Francesca Neri in Carne Trémula


Monday, 9 May 2011

Scenes from "Stille Dage i Clichy" BR720 [Denmark 1970]

I bet Jens Jørgen Thorsen isn't exactly a household name in Denmark, but his 1970 film, "Stille Dage i Clichy" [Eng. Title: Quiet Days in Clichy] is utterly memorable, or should I say 'unforgettable'! After watching it for the first time (it was the 80's), I found it offensive and depressing for a number of reasons. For a start, I hadn't read Henry Miller, upon whose novel this film is based. Neither could I look beyond the persistent cynicism and explicit imagery throughout the film. But I just couldn't get the film out of mind either - remembering the lines or situations as I went through my own 'quiet days'.

Watching the film again recently, I could see where Miller was coming from, and why the particular novel drew interest even from the likes of Chabrol (that's a different film which I'll post later). The novel is largely autobiographical when Miller, between the wars, was living penniless in Clichy - a grotty corner of Paris which unfortunately still draws negative news in the press these days. It was a decadent period - and he wanted to be part of it. While reflecting on his experiences, he illustrates the sexual aspect rather vividly.

Revisiting this film, I find that Thorsen had imaginatively managed to recreate the rawness of Miller's prose, whether through design or serendipity. Conventional film making rules were either discarded or couldn't be afforded. What we have is an unapologetically amateurish-looking production with carefree editing and patchy screenplay, disguising the fact that it is exquisitely photographed, with an awesome soundtrack containing original scores from legends such as Ben Webster and Country Joe. It has a dry (and sometimes wicked) sense of humour, includes some interesting philosophical musings, along with some rubbish rantings too. The film will never enter the cinematic hall of fame - it was never intended - but it is outrageously entertaining all the same. I wouldn't recommend this film to everyone, but if you want to experience something unique, watch it - with an open mind..!

Even though this is a Danish film, it is made in English, so the scenes need little description. I've cut these from a recently released Blu-ray edition - decently restored, but would have been even better if they had mastered it in its original aspect ratio, which was full-screen. Nevertheless, it is an enjoyable viewing experience.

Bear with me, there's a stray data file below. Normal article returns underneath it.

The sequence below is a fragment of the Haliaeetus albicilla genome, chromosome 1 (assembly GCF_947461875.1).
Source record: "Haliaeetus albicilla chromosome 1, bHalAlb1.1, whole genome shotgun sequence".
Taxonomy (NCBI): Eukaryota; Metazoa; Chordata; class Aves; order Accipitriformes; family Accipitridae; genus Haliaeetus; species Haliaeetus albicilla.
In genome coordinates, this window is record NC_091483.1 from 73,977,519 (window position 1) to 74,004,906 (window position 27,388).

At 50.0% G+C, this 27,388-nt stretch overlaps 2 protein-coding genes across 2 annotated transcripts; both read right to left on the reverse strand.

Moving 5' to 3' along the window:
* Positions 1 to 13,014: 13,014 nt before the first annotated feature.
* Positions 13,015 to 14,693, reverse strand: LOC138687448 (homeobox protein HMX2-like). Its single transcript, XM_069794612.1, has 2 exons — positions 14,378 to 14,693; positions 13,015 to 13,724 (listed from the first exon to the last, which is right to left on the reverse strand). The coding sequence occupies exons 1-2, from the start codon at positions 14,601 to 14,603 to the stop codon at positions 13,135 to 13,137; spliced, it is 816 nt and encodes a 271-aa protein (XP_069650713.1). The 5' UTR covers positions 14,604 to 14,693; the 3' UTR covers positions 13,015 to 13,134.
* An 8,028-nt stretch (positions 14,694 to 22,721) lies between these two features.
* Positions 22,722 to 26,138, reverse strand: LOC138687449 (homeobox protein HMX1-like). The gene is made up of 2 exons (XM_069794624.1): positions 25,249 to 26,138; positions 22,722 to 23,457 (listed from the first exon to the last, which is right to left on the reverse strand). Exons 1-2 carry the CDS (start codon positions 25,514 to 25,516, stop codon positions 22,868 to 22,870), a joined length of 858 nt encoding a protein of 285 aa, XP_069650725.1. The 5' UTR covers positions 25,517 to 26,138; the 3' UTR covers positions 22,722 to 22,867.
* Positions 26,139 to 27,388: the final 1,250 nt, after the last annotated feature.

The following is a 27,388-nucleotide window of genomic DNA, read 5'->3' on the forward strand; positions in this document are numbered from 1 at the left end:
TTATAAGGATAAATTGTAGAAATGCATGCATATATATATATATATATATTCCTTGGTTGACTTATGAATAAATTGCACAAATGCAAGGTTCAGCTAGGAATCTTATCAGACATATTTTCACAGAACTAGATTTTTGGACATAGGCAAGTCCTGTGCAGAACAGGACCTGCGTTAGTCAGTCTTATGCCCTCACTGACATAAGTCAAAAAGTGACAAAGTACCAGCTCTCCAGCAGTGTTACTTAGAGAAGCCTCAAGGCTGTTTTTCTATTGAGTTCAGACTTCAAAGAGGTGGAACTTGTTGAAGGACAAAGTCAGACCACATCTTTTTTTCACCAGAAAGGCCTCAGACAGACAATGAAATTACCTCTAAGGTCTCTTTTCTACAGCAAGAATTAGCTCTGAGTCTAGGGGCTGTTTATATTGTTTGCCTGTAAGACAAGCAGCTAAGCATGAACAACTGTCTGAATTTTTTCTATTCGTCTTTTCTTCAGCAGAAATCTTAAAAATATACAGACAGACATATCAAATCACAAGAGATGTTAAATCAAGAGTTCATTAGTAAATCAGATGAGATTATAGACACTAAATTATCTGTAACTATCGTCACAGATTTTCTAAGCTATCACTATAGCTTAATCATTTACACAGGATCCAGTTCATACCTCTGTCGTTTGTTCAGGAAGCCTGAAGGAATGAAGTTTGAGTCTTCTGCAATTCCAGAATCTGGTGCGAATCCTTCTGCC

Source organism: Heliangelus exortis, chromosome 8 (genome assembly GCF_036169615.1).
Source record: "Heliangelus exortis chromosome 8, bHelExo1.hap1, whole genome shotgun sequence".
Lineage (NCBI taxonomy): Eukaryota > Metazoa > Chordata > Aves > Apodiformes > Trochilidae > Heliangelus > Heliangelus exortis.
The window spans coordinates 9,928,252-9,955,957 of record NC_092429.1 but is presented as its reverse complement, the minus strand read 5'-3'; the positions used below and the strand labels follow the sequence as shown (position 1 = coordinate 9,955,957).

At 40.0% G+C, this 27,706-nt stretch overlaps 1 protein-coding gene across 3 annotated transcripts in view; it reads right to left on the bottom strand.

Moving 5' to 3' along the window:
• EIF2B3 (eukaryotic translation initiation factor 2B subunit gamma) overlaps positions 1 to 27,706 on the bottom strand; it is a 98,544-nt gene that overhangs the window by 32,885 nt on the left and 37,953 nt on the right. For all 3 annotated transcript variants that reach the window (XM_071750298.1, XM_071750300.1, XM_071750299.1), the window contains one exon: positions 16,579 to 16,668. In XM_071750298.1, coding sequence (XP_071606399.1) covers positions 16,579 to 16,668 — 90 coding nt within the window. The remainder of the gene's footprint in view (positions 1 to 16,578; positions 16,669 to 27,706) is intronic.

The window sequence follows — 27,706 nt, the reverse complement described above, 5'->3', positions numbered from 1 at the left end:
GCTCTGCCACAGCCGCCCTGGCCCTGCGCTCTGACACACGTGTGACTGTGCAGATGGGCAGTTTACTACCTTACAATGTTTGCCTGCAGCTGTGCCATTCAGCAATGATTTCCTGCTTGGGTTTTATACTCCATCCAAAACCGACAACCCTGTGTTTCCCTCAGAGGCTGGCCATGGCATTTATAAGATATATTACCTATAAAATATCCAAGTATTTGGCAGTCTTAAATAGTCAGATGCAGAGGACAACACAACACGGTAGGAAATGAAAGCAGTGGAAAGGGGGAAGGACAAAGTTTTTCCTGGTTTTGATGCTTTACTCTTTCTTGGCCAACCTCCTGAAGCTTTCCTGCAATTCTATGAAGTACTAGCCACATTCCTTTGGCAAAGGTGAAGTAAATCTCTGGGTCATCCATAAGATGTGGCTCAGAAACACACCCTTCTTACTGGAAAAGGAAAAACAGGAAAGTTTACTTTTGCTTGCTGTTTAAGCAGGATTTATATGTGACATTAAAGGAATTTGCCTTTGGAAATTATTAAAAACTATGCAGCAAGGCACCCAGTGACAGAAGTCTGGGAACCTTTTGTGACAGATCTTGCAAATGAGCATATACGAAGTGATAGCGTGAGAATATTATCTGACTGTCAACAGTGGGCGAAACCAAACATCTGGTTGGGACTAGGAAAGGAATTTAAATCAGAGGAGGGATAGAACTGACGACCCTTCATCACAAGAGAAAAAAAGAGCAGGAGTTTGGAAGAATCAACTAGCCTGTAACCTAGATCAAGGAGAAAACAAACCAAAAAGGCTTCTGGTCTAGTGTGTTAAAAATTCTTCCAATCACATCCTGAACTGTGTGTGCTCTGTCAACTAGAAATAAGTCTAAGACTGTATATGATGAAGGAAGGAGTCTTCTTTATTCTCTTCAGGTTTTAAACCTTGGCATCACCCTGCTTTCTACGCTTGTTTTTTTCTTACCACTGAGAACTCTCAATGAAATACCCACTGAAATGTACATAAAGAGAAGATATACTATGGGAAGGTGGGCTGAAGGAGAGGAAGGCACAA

Scene 1: Louise White
A hilarious scene where a weird woman enters Carl and Joey's apartment looking for some 'rent money'. The woman is played Louise White.

Louise White in Stille Dage i Clichy

Scene 2: Ulla Koppel
Nys is one of Joey's sexual exploits - he reminisces his first experience with her. Nys is played by the rather cute Ulla Koppel (credited as Ulla Lemvigh-Müller). If you're a 'breast' man, you'll love this..!

Ulla Kopel in Stille Dage i Clichy

Scene 3: Elsebeth Reingaard, Lisbet Lundquist, and others
A classic - with some rather 'earthy' lyrics by Country Joe. Fifteen year old Colette somehow ends up in Joey and Carl's apartment - they keep her there even when aware they could end up in jail if found out. Colette is played by Elsebeth Reingaard. Character names were not included for the actresses in the middle scenes. The Herald Tribune girl is Jeanne, played by Lisbet Lundquist. I haven't forgotten the images nor the lyrics from this scene after so many years.

Elsebeth Reingaard, Lisbet Lundquist, others in Stille Dage i Clichy

Scene 4: Petronella and unknown actress
This scene comes the closest to pornography - Joey and Carl pick up two 'enthusiastic' prostitutes from a bar (where you can also see Ben Webster performing), and have some fun in their apartment, even if they don't have the means ot pay for them. Only one character is named - Adrienne, played by Petronella - the one given the 'speaking' part.

Petronella in Stille Dage i Clichy

Scene 5: Susanne Krage and Anne Kehler
Christine is Joey's only serious love-interest in the film, here he recollects meeting her for the first time. I've included an earlier scene where Christine is played by a stunning brunette, but who turns into a blonde (a different woman altogether) in the sex scene - I believe this isn't careless film making, but intentional as Joey's remembering the woman he 'kinda' loved through rose-tinted glasses. Christine (the blonde one) is played by Susanne Krage. Carl also invites over his 'cunt' Corinne to the apartment, and they end up having a foursome, until Christine comes to her senses and decides to leave. Corinne is played by Anne Kehler. But beware of Carl's 'bits' getting a good airing towards the end. I've also included some additional non-nude footage to illustrate the scene better.

Sasanne Krage and Anne Kehler in "Stille Dage i Clichy".


Saturday, 7 May 2011

Natalia Pelayo & Alejandra Baldoni in "Aniceto" [2008 Argentina]

Now here's something different - a film musical..!

Veteran actor-filmmaker Leonardo Favio revisits a film he made forty years earlier (El romance del Aniceto y la Francisca) - this time, as a musical, "Aniceto". Favio produced this popular story as a modern ballet, with a unique blend of Latin American rhythms like Tango and Cumbia.

It was refreshing to see a film with minimalist set design, allowing us to follow the characters more intimately, and without too many distracting elements. Aided by excellent art direction and great choice of music, Favio had done a fine musical version of the story using his exceptionally talented cast.